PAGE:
Reply
 
Thread Tools Search this Thread Display Modes
 
Old 10-21-2012, 06:47 PM   #1
4 Rivet Member
 
DryFly's Avatar
 
1972 Argosy 20
Snoqualmie , Washington
Join Date: Sep 2012
Posts: 411
Belly Pan, No Belly Pan

After searching through this great forum (a truly incredible amount of information resides here) I've decided that I'm going to drop the belly pan on my 72 Argosy 20' and remove the insulation. My question is, why replace the belly pan? What purpose does it fulfill besides keeping the insulation in place - all damp and providing an opportunity for rot and rust by retaining moisture? If I left it off it would be easy to paint the bottom of the plywood floor and the frame members and keep them maintained.
What am I missing? I know there must be something.
__________________

__________________
DryFly is offline   Reply With Quote
Old 10-21-2012, 07:44 PM   #2
Rivet Master
 
Belegedhel's Avatar
 
1973 21' Globetrotter
Houston , Texas
Join Date: Sep 2009
Posts: 2,202
Hi,

I believe that the original idea about having a bellypan was to make the entire outer surface of the trailer as aerodynamic as possible. Certainly, there are plenty of SOBs out there that have no bellypan, but then they have the general aerodynamics of a barn... At the same time, most Airstream trailers have various items that break up the aerodynamics of the trailer, so maybe having an exposed frame doesn't make much difference. So, I would offer the following:

The belly pan does protect your Insulation from being stripped off by the wind, etc.. You will want insulation, but i wouldn't recommend more of the pink furry stuff. It also protects your valves, plumbing, tanks, etc.. And finally, it adds to the aesthetic, since the pan forms the "wraps that go along the sides of the trailer (plus, your banana wraps aren't going to stay put without being attached to the belly skin).

I put all new aluminum in my bellypan, and it looks better than the upper shell. I feel like peeking underneath every so often for inspiration.

Good luck!
__________________

__________________
Belegedhel is offline   Reply With Quote
Old 10-21-2012, 08:51 PM   #3
Rivet Master
 
Alumaholic's Avatar

 
1966 24' Tradewind
Albuquerque , New Mexico
Join Date: Nov 2005
Posts: 1,751
Images: 33
In addition to what Belegedhel has stated, Airstreams are enclosed to protect pipes and holding tanks from freezing when we use them in cold weather.
__________________
Ken L
1966 Tradewind 24
2007Chevy Silverado 2500 HD Duramax/Allison
Four Corners Unit WBCCI #8654
Alumaholic is offline   Reply With Quote
Old 10-21-2012, 09:03 PM   #4
1 Rivet Member
 
1966 22' Safari
north stonington , Connecticut
Join Date: Mar 2006
Posts: 12
You certainly don't need the insulation, especially if you're not camping in extreme conditions. The belly pan protects the frame and, more importantly, the plywood floor which does not benefit from exposure to moisture. If you don't intend to move I suppose you could leave the belly pan off. Almost every time we've towed we've run into rain, no matter what the forecast.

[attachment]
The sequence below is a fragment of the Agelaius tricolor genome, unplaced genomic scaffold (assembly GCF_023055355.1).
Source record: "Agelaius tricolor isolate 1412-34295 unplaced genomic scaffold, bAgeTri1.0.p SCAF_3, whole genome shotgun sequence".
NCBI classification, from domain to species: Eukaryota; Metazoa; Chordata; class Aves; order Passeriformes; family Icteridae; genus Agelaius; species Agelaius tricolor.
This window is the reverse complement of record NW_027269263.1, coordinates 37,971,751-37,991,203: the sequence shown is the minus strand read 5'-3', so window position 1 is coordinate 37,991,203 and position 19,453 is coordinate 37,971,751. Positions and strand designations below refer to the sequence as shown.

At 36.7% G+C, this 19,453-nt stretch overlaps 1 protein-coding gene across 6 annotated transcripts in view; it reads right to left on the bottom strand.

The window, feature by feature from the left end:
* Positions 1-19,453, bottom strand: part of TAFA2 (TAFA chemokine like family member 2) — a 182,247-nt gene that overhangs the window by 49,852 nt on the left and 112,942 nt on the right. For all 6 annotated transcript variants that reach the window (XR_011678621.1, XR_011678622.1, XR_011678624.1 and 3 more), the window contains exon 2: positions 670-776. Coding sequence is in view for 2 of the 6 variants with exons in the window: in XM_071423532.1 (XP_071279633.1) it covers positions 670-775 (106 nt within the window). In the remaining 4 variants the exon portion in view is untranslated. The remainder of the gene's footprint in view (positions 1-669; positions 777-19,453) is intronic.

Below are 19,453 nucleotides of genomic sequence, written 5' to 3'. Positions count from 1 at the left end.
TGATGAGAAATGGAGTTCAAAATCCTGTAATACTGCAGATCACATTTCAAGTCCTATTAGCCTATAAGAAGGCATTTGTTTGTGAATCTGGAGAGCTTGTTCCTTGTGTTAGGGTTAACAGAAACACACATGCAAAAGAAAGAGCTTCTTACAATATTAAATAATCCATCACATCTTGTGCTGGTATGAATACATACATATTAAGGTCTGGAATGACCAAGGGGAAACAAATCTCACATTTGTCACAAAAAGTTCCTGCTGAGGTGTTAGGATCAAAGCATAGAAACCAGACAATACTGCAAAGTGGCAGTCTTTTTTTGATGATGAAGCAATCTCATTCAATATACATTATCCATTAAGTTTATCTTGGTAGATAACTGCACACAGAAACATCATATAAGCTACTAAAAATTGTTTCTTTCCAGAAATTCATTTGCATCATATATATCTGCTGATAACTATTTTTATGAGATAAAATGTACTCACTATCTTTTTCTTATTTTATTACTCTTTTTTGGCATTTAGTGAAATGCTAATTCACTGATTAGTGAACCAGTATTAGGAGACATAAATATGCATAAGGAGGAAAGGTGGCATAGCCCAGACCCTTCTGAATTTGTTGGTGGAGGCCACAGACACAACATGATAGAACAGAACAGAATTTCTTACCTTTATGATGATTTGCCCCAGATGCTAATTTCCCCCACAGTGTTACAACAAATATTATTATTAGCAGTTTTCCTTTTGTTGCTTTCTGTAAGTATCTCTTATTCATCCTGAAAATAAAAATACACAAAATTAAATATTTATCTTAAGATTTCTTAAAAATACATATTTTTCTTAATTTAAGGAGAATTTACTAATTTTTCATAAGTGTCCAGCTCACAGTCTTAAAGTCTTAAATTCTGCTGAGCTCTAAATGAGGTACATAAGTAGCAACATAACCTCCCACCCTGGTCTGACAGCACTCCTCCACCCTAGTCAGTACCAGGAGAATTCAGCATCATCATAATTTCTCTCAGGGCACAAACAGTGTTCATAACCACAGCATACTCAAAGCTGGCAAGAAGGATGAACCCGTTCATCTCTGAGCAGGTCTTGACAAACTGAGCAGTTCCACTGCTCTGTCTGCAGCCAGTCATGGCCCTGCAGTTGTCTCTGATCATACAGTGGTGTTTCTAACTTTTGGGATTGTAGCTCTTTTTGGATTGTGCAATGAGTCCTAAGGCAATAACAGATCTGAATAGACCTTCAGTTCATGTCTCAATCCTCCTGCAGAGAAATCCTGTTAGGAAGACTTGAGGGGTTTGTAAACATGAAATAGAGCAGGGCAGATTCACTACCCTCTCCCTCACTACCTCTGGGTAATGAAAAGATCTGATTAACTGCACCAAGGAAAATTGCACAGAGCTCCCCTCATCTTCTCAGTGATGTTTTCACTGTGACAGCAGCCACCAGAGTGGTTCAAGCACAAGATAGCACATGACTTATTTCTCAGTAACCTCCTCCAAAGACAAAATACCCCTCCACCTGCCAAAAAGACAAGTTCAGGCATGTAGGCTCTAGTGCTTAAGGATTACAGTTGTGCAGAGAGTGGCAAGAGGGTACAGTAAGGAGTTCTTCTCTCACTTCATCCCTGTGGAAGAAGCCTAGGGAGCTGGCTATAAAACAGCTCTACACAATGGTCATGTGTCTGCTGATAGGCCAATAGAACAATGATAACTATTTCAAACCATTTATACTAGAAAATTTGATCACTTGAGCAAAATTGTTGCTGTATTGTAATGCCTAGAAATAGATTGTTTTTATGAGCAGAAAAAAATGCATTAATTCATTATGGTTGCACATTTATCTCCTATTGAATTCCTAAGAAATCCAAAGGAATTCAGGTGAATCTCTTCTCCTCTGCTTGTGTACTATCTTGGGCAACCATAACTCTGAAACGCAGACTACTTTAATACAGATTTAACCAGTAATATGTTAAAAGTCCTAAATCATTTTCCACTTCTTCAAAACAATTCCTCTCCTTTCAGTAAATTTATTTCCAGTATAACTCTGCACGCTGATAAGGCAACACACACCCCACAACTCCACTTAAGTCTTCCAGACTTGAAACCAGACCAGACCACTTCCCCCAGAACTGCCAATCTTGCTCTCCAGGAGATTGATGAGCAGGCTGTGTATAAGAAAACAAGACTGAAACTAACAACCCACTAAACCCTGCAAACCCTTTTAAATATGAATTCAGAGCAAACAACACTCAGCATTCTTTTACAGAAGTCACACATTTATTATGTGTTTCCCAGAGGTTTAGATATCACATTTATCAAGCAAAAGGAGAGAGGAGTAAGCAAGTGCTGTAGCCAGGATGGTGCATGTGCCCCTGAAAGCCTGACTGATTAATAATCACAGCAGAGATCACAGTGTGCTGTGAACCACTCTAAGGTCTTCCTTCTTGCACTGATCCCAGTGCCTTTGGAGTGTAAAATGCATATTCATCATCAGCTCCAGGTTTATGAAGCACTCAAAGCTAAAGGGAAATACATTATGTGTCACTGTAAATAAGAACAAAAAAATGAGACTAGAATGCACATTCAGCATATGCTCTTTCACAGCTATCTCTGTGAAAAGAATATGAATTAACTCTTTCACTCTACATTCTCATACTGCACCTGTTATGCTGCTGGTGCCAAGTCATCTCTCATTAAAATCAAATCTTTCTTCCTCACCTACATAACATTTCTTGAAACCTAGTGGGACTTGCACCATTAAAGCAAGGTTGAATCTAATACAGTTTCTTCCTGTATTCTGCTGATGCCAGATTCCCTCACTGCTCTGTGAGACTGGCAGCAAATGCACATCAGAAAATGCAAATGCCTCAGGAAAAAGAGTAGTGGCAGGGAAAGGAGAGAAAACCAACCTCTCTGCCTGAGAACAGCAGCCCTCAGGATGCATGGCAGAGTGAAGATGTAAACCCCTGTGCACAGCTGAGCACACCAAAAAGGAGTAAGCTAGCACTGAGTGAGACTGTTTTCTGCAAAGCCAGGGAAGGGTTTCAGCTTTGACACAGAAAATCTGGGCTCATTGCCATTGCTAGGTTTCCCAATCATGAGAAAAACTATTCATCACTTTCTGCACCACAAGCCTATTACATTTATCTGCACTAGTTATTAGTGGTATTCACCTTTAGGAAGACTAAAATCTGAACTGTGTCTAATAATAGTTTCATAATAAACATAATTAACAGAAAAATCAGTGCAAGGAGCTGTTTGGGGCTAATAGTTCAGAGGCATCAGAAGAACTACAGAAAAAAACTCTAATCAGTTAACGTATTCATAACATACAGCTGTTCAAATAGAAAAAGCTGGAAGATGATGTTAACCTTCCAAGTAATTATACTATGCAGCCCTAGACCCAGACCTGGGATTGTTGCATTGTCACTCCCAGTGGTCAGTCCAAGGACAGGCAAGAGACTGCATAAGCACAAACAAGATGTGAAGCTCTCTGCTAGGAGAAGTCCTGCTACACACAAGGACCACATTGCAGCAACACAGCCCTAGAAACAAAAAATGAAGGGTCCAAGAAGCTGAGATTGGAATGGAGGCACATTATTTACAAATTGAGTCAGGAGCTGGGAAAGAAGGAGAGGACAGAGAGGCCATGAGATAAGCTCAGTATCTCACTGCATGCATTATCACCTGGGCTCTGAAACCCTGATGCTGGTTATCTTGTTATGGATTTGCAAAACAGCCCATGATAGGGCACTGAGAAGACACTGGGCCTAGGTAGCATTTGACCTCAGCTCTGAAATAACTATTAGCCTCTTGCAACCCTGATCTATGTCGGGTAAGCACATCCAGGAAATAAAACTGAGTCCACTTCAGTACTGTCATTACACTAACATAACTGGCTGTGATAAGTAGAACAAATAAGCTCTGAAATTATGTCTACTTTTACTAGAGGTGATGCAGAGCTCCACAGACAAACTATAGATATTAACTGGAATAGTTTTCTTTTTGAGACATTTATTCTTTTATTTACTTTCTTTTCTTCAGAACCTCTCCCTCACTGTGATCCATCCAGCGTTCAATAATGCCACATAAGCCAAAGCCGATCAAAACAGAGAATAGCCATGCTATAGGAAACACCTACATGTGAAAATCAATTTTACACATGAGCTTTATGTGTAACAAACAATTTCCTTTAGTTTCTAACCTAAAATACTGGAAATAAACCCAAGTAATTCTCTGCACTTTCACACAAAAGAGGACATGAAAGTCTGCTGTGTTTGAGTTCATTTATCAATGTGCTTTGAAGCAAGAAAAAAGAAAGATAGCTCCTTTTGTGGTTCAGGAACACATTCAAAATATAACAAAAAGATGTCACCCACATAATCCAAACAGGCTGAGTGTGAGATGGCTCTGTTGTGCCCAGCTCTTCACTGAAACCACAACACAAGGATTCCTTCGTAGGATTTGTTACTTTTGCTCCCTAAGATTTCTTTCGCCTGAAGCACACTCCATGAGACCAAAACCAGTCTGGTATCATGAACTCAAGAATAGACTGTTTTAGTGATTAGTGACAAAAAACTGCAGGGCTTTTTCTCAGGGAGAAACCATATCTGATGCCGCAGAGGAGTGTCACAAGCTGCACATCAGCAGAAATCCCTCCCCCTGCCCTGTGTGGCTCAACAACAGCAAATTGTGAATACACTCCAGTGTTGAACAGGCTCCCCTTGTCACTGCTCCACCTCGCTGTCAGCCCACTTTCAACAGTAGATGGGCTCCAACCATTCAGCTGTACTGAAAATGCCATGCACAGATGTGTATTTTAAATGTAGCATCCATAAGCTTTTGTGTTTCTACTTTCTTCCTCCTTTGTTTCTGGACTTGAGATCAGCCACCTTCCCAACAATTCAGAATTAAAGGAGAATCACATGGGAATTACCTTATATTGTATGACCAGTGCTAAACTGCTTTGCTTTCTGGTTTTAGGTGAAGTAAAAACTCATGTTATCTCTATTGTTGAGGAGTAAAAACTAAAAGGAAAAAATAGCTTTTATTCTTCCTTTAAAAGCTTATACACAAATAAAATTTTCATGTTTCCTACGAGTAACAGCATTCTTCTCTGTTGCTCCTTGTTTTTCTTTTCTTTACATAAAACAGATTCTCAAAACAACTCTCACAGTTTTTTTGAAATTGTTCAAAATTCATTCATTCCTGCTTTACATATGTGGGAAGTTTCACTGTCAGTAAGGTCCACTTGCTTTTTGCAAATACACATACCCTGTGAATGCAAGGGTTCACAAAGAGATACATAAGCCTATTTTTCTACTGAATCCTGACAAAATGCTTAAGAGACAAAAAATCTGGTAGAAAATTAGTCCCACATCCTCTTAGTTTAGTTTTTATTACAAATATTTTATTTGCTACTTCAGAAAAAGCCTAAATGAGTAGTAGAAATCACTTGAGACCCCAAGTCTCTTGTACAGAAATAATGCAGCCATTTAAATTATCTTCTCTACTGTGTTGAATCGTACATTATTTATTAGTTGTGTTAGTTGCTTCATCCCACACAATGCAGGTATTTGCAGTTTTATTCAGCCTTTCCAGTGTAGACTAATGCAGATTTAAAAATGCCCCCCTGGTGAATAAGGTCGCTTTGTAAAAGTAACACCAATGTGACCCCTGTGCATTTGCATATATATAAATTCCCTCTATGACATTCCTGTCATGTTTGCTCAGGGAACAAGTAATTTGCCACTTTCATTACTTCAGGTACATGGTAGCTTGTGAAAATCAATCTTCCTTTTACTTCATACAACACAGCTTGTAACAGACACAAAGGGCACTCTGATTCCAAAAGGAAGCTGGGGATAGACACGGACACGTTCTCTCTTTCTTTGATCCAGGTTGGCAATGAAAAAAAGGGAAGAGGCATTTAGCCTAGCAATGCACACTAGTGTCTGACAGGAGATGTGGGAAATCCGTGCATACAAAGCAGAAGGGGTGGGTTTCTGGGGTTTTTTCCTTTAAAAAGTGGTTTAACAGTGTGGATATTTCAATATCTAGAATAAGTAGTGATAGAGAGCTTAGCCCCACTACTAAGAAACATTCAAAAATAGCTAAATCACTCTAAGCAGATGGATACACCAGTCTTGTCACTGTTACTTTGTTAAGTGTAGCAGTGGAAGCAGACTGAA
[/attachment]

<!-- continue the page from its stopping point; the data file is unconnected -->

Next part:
__________________
dibAL is offline   Reply With Quote
Old 10-21-2012, 09:11 PM   #5
Rivet Master
 
Shacksman's Avatar
 
1960 28' Ambassador
Vintage Kin Owner
1998 25' Safari
Avonton , Ontario
Join Date: Sep 2005
Posts: 1,213
Quote:
Originally Posted by DryFly View Post
After searching through this great forum (a truly incredible amount of information resides here) I've decided that I'm going to drop the belly pan on my 72 Argosy 20' and remove the insulation. My question is, why replace the belly pan? What purpose does it fulfill besides keeping the insulation in place - all damp and providing an opportunity for rot and rust by retaining moisture? If I left it off it would be easy to paint the bottom of the plywood floor and the frame members and keep them maintained.
What am I missing? I know there must be something.
Where are the mice, rats and snakes going to live if you remove their home?
The 2002 CCD model came from the factory without bellypan or insulation!!
__________________
Doug & Terry
VAC - TAC ON-1
60 Ambassador Int.
98 Safari
1950 Spartan
1966 Globetrotter
Shacksman is offline   Reply With Quote
Old 10-21-2012, 09:41 PM   #6
3 Rivet Member
 
TankerIP's Avatar
 
2002 22' International
Austin , Texas
Join Date: Feb 2007
Posts: 215
Mine has no Belly Pan

My 2002 International A/S has no pan. I think there were 2 or three years' of this and the CCD model that did not have them. It is clear for those of us who have these that we have a "three season" trailer. Not really a problem for those of us who live in Texas and don't travel too far north in the Winter.

At least, I can easily inspect the undercarriage. I have access to plumbing, pipes, wires, etc.
__________________
TankerIP is offline   Reply With Quote
Old 10-22-2012, 08:13 AM   #7
Rivet Master
 
Belegedhel's Avatar
 
1973 21' Globetrotter
Houston , Texas
Join Date: Sep 2009
Posts: 2,202
I have doubts that having a belly pan simply covering pipes and tanks provides much insulation in extremely cold situations. That being said, it seems like in the original layout of my trailer, the furnace fed hot air into the cavity between the sub floor and the bellypan, I assume to keep the fresh water tank warm. I would argue in favor of having some insulation down there, though, even if you live in a warm environment--you need to insulate the interior of the trailer from the heat that is radiating up off of the highway. I used closed cell foam with a layer of reflectex.

When I replaced my belly pan, I struck something of a compromise in my design. I broke up the continuous center section into three removeable panels that support fresh and grey tanks, and two riveted panels that cover the remainder. So if I need to look at the plumbing and dump valve, I only need to drill out the rivets on a "24 x 52" panel.

One thing that is no doubt, and that is that the interface between aluminum belly pan and steel frame resulted in a lot of corrosion to both on my trailer. Hopefully my rebuild will have less of that with all the POR-15 and top coat that I slopped on the frame.